• Do not interchange fuel injectors. Improper injector installation can cause severe engine damage.

An electronically controlled/hydraulically actuated fuel injector is used. The rate shape fuel injector incorporates a spill control port that helps balance the fuel delivery, reducing the emissions and engine noise.

When the fuel injector is energized, a poppet valve is opened by an electronic solenoid mounted on the fuel injector. High-pressure oil from the high-pressure oil pump flows into the fuel injector and acts on the amplifier piston, forcing the piston plunger downward. As the plunger moves down, the increased fuel pressure closes the fuel inlet check ball. Rising fuel pressure overcomes spring pressure and opens the nozzle check valve. Fuel is then injected into the combustion chamber through the eight spray orifices in the nozzle tip at pressures as high as 124 , 110 kPa (18,000 psi) . When the fuel injector is de-energized, high-pressure oil on top of the amplifier piston is vented by the poppet valve through the top portion of the fuel injector back to the oil pan.



The 7.3L Powerstroke diesel injectors are powered by lubricating oil which is pressurized by a swashplate pump (Rexroth pump) in the engine valley. The pump output pressure ranges from 3,102 to 20,685 kPa (450 psi to 3,000 psi) . Oil pressure is controlled by the Powertrain Control Module (PCM) through the Injector Pressure Regulator (IPR) Valve. The PCM controls pressure in the oil rail by opening (relieving pressure) and closing (increasing pressure) the IPR valve. The high pressure oil is delivered to oil rails in the cylinder heads. An Injection Control Pressure sensor mounted on one of the oil rails sends an analog voltage signal (0.5 V to 5.0 V ) to the PCM for feedback control of the oil pressure.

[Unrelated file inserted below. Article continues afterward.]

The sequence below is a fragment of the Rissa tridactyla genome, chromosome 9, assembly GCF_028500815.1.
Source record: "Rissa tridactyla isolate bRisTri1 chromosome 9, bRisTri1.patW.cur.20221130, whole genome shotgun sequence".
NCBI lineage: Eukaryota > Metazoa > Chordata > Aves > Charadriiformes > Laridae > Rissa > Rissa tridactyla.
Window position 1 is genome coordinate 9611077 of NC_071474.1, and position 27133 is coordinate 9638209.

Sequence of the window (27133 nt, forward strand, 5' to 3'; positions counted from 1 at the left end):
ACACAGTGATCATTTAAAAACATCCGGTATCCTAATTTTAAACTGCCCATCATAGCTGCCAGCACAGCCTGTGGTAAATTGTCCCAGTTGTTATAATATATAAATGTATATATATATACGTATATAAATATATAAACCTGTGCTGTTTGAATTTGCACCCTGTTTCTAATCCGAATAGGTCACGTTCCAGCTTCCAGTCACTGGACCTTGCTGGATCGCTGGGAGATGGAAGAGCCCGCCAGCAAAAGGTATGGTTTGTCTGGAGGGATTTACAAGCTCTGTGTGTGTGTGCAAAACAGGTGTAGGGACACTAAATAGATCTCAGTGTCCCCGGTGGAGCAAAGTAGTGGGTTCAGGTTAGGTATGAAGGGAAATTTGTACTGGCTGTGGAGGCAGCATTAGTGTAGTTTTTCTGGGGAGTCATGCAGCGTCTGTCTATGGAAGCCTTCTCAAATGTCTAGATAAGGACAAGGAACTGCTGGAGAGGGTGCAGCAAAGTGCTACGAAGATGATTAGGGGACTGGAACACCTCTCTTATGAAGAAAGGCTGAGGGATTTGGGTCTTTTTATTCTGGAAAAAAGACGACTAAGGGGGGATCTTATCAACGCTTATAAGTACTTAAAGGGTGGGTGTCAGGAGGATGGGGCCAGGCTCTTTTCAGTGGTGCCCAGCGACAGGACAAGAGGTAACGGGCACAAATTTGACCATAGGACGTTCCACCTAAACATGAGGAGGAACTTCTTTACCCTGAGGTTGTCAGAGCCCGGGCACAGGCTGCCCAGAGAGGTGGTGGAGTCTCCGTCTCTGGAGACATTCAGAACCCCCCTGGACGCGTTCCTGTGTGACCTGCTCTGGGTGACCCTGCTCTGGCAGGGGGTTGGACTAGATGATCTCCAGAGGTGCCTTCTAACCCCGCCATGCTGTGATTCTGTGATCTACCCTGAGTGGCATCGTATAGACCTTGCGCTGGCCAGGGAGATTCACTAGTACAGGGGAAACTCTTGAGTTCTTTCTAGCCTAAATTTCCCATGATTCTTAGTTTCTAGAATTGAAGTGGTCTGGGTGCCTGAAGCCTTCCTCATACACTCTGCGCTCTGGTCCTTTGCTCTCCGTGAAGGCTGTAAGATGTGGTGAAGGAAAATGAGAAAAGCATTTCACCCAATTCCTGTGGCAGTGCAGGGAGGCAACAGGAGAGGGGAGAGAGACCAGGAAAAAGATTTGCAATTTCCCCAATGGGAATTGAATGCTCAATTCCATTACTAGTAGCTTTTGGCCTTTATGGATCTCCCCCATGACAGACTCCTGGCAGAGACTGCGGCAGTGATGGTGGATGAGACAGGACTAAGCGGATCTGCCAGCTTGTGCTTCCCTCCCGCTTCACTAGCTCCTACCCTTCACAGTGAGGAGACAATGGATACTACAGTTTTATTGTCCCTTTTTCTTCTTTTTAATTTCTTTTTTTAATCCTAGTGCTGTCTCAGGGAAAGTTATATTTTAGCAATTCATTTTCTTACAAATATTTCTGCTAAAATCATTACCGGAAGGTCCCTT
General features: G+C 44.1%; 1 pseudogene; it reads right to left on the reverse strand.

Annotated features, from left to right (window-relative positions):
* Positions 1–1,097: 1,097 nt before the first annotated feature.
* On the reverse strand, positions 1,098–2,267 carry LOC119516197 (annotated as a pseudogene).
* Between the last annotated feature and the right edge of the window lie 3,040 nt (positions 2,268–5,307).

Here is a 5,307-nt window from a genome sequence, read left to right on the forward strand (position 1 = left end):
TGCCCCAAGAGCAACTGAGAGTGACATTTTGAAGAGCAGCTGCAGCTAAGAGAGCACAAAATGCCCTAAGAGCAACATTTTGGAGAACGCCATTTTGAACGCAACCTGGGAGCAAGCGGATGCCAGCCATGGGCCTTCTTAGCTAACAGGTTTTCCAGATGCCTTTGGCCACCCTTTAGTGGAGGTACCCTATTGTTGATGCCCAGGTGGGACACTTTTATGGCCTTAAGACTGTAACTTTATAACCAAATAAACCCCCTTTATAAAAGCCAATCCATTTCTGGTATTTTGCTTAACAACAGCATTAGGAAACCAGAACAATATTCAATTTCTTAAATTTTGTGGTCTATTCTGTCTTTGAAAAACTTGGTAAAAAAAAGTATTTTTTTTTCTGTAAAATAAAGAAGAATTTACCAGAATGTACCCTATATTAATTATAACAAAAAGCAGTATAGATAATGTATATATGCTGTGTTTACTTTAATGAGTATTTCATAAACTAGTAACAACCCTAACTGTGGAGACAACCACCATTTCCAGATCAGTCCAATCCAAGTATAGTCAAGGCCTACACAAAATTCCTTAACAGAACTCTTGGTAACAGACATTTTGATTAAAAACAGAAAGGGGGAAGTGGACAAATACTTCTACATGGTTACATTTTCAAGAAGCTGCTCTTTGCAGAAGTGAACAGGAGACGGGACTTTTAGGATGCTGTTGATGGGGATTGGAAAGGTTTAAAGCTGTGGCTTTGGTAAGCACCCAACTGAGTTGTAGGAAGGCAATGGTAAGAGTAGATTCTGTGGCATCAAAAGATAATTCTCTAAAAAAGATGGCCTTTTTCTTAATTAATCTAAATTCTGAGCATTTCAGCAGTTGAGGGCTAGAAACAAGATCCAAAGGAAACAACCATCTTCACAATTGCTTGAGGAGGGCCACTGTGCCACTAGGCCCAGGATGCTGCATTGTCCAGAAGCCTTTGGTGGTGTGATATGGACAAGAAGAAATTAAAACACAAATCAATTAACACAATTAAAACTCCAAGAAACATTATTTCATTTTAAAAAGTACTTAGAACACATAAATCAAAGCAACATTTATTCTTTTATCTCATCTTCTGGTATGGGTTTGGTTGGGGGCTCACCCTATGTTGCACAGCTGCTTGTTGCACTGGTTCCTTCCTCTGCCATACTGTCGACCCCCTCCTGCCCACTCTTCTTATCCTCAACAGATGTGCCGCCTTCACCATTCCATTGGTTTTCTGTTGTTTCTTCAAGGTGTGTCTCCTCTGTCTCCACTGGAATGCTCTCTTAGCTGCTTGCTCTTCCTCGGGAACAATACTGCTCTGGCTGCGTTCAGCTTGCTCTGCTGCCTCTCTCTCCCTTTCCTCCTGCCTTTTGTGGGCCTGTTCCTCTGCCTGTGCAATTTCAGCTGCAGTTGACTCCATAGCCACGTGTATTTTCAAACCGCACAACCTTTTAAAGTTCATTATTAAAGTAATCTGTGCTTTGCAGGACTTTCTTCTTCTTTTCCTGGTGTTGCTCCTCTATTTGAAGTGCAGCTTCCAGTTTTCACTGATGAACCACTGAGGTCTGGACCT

The high pressure oil flows from the oil rails into an amplifier piston located in the injector. Oil entry and exit to and from the amplifier piston is controlled by a solenoid-operated poppet valve.

The fuel plunger is located in the injector and is driven by the amplifier piston. The fuel plunger injects fuel into the combustion chamber at pressures of up to 144,795 kPa (21,000 psi) through the nozzle assembly. Fuel is supplied to the injector at approximately 483 kPa (50-70 psi) through fuel rails in the cylinder heads.

The solenoid-operated poppet valve requires 115 volts at up to 8 amps to operate, which is more power than the PCM can supply. Therefore, a high power device, the Injector Driver Module, is used to supply power to the solenoid on command from the PCM.

The command signal from the PCM to the Injection Driver Module is the Fuel Delivery Control Signal. The poppet valve requires 12 volts to command the poppet open and 0 volts to command the poppet closed. The PCM also supplies a synchronizing signal, CMP, to indicate cylinder No. 1 (going from 0 to 12 volts ) and cylinder No. 4 (fires 5th) (going from 12 to 0 volts ).